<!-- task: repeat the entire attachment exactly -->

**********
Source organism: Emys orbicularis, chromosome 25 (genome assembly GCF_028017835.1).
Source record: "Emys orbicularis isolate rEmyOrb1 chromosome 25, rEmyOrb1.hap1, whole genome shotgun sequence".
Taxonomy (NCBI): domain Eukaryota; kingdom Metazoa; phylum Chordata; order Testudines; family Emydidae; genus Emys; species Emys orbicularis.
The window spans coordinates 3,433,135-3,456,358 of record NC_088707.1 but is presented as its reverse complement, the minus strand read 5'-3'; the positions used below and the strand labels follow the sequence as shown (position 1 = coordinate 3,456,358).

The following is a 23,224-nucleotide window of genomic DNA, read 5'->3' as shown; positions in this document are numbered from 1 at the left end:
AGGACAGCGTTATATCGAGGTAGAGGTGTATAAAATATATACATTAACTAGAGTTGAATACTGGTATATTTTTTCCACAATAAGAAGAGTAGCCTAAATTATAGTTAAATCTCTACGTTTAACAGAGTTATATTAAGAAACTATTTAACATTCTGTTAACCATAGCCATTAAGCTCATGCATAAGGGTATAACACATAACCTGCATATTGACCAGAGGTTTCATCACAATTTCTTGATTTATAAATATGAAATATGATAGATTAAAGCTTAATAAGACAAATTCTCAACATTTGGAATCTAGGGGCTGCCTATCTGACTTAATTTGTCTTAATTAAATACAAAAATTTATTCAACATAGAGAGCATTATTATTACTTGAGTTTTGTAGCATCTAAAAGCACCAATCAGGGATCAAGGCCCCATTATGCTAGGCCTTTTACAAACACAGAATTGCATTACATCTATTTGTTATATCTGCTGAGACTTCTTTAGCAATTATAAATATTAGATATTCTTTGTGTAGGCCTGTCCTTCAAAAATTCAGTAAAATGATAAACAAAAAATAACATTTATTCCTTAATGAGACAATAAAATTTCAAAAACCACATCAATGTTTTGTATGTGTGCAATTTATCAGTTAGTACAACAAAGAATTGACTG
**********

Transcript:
Source organism: Emys orbicularis, chromosome 25 (genome assembly GCF_028017835.1).
Source record: "Emys orbicularis isolate rEmyOrb1 chromosome 25, rEmyOrb1.hap1, whole genome shotgun sequence".
Taxonomy (NCBI): domain Eukaryota; kingdom Metazoa; phylum Chordata; order Testudines; family Emydidae; genus Emys; species Emys orbicularis.
The window spans coordinates 3,433,135-3,456,358 of record NC_088707.1 but is presented as its reverse complement, the minus strand read 5'-3'; the positions used below and the strand labels follow the sequence as shown (position 1 = coordinate 3,456,358).

The following is a 23,224-nucleotide window of genomic DNA, read 5'->3' as shown; positions in this document are numbered from 1 at the left end:
AGGACAGCGTTATATCGAGGTAGAGGTGTATAAAATATATACATTAACTAGAGTTGAATACTGGTATATTTTTTCCACAATAAGAAGAGTAGCCTAAATTATAGTTAAATCTCTACGTTTAACAGAGTTATATTAAGAAACTATTTAACATTCTGTTAACCATAGCCATTAAGCTCATGCATAAGGGTATAACACATAACCTGCATATTGACCAGAGGTTTCATCACAATTTCTTGATTTATAAATATGAAATATGATAGATTAAAGCTTAATAAGACAAATTCTCAACATTTGGAATCTAGGGGCTGCCTATCTGACTTAATTTGTCTTAATTAAATACAAAAATTTATTCAACATAGAGAGCATTATTATTACTTGAGTTTTGTAGCATCTAAAAGCACCAATCAGGGATCAAGGCCCCATTATGCTAGGCCTTTTACAAACACAGAATTGCATTACATCTATTTGTTATATCTGCTGAGACTTCTTTAGCAATTATAAATATTAGATATTCTTTGTGTAGGCCTGTCCTTCAAAAATTCAGTAAAATGATAAACAAAAAATAACATTTATTCCTTAATGAGACAATAAAATTTCAAAAACCACATCAATGTTTTGTATGTGTGCAATTTATCAGTTAGTACAACAAAGAATTGACTG